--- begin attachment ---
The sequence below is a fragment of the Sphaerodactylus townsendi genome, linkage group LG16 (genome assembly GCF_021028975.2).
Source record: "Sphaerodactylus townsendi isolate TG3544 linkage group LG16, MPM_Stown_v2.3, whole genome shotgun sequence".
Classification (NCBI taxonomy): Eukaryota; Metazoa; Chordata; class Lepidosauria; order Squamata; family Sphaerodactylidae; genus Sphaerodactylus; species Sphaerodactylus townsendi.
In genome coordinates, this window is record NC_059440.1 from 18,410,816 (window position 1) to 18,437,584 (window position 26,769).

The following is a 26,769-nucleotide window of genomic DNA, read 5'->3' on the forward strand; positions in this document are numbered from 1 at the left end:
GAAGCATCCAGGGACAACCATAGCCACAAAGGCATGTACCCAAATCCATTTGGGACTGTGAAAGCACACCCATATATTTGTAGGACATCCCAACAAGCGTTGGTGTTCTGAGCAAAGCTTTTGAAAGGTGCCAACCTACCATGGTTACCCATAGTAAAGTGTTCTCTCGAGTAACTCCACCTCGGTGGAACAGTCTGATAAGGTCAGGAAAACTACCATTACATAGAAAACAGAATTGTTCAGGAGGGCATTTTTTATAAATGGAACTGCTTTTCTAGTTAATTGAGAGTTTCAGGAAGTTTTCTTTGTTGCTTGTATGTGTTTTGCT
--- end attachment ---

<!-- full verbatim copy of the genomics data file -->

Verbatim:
The sequence below is a fragment of the Sphaerodactylus townsendi genome, linkage group LG16 (genome assembly GCF_021028975.2).
Source record: "Sphaerodactylus townsendi isolate TG3544 linkage group LG16, MPM_Stown_v2.3, whole genome shotgun sequence".
Classification (NCBI taxonomy): Eukaryota; Metazoa; Chordata; class Lepidosauria; order Squamata; family Sphaerodactylidae; genus Sphaerodactylus; species Sphaerodactylus townsendi.
In genome coordinates, this window is record NC_059440.1 from 18,410,816 (window position 1) to 18,437,584 (window position 26,769).

The following is a 26,769-nucleotide window of genomic DNA, read 5'->3' on the forward strand; positions in this document are numbered from 1 at the left end:
GAAGCATCCAGGGACAACCATAGCCACAAAGGCATGTACCCAAATCCATTTGGGACTGTGAAAGCACACCCATATATTTGTAGGACATCCCAACAAGCGTTGGTGTTCTGAGCAAAGCTTTTGAAAGGTGCCAACCTACCATGGTTACCCATAGTAAAGTGTTCTCTCGAGTAACTCCACCTCGGTGGAACAGTCTGATAAGGTCAGGAAAACTACCATTACATAGAAAACAGAATTGTTCAGGAGGGCATTTTTTATAAATGGAACTGCTTTTCTAGTTAATTGAGAGTTTCAGGAAGTTTTCTTTGTTGCTTGTATGTGTTTTGCT